More money does not lead to better governance

June 24, 2011 by Albert Sikkema

Good governance is a condition of economic progress in developing countries. But when people in a corrupt country start earning more money, the result is not development but more corruption. These findings are outlined in a publication by Wageningen UR development economists Maarten Voors and Erwin Bulte in the Journal of African Economies.

Research in has shown that good governance is good for economic growth in developing countries. By the same token, one group of researchers has claimed that economic growth and higher incomes lead to more development and less corruption. The theory is that a self-perpetuating process is set in motion in which economic growth and good governance mutually reinforce each other. But is that really so?

Voors looked for parameters with which he could calculate the relationship between governance and incomes. He used levels of corruption as an indicator of the quality of governance and rainfall levels as a condition for higher incomes. In most African countries, the economy is highly dependent on , and rainfall is the main external factor in a good harvest. More rain therefore means higher incomes, at least in the short term.

When he correlated the rainfall figures with those for corruption in several African countries, it emerged that countries with high levels of corruption became even more corrupt when incomes went up. In countries with low levels of corruption, however, went down when there were better rains and a good harvest. Voors concludes that the self-perpetuating upward spiral of economic growth and good management does exist in some African countries, but that other African countries are caught in a kind of poverty trap in which more money only leads to more patronage and . Investing in good governance in developing countries is therefore crucial to sustainable economic development, conclude Voors and Bulte.

Explore further: Corruption is Expensive, But Who Pays the Bills?

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COCO
5 / 5 (1) Jun 27, 2011
did not need to go to Africa for this outstanding research - as the middle class continues to shrink in absolute numbers and in percentage as well - we see Amerika as controlled by a neocon/banker elite who continue to be criminally corrupt yet rewarded by QE for their effort - pot calling kettle n'est-ce pas?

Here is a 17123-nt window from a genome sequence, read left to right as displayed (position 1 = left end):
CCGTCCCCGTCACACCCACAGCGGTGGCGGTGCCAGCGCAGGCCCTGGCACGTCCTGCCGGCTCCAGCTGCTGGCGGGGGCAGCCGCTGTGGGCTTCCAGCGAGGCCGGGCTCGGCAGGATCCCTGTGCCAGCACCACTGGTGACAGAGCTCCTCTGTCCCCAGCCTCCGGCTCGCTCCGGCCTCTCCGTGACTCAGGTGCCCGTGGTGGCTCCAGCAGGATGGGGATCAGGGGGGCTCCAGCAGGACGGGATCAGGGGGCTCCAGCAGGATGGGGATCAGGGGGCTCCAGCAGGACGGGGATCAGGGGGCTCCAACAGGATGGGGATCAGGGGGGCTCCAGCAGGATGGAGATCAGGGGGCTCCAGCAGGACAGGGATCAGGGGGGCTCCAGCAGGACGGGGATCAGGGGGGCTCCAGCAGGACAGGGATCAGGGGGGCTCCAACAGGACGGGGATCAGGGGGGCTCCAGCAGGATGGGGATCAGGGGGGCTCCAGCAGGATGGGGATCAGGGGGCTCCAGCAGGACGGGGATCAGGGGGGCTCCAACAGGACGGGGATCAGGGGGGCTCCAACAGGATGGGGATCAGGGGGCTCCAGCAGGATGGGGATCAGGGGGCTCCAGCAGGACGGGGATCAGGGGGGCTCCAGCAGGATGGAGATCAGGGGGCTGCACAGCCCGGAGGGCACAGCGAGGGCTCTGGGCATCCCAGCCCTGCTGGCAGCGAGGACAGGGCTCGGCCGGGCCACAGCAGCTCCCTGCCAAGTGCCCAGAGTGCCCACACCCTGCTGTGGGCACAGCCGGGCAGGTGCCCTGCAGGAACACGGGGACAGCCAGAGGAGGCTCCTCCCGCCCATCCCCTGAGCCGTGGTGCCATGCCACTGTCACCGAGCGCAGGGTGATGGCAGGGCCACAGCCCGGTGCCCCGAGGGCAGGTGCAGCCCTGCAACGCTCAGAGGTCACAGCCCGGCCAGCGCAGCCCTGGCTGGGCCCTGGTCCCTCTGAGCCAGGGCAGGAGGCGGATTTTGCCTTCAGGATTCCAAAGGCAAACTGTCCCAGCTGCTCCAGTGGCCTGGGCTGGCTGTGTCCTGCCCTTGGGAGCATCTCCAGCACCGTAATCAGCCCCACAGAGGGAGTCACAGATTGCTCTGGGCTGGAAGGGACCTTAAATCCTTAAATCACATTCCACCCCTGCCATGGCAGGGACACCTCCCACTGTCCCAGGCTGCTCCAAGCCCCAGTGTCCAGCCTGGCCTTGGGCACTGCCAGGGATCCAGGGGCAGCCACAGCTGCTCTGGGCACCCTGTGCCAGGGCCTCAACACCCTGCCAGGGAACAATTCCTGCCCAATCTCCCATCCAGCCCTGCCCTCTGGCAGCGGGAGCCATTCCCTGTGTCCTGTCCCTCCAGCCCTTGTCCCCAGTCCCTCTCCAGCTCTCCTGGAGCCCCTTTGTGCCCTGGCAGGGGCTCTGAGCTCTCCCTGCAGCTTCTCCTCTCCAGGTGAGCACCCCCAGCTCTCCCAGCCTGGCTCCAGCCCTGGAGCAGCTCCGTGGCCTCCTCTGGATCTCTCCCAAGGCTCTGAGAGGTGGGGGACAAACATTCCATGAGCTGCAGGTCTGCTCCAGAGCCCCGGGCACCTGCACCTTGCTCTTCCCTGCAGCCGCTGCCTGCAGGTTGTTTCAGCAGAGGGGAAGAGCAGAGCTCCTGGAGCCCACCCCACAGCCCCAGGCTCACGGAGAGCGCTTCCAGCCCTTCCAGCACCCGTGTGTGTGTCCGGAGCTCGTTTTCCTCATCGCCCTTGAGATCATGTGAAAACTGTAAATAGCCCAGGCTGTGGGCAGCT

FrankHerbert
0.7 / 5 (48) Jun 27, 2011
No surprise, but what's the solution? You can't militarily intervene in every circumstance, and it isn't exactly humane to to let entire peoples starve.

Maybe peoples themselves will be able to police and/or topple such regimes more regularly via social media as we have seen this year in the Middle East.
ryggesogn2
1 / 5 (2) Jun 27, 2011
Not surprising, Frank supports Muslim extremists.
The first step to end a corrupt govt is to accept the idea that anarchy, which means no central monopoly on force, is a better alternative.
Modern nation-states can't admit that anarchy may be a better alternative to no organized central state. They can't admit to the possibility that people may be able to govern themselves.
All modern conflicts in the world today are the result of the world powers forcing people into artificial nation-states they did not want.
ryggesogn2
1 / 5 (2) Jun 28, 2011
Maybe peoples themselves will be able to police and/or topple such regimes more regularly via social media as we have seen this year in the Middle East.

"The attack was one of a series against Egypts Coptic Christian minority in the weeks since President Hosni Mubarak stepped down on February 11. Since then, widespread and escalating crime has gripped the country. "
"the ruling military council, headed by Mubaraks close friend Field Marshal Tantawi, has increasingly been criticized for its biased and repressive handling of the countrys affairs. Youth protesters and bloggers have been prosecuted and given jail sentences of several years; "
http://www.nybook...lamists/
Well, that facebook/twitter revolution is working out quite well in Egypt.

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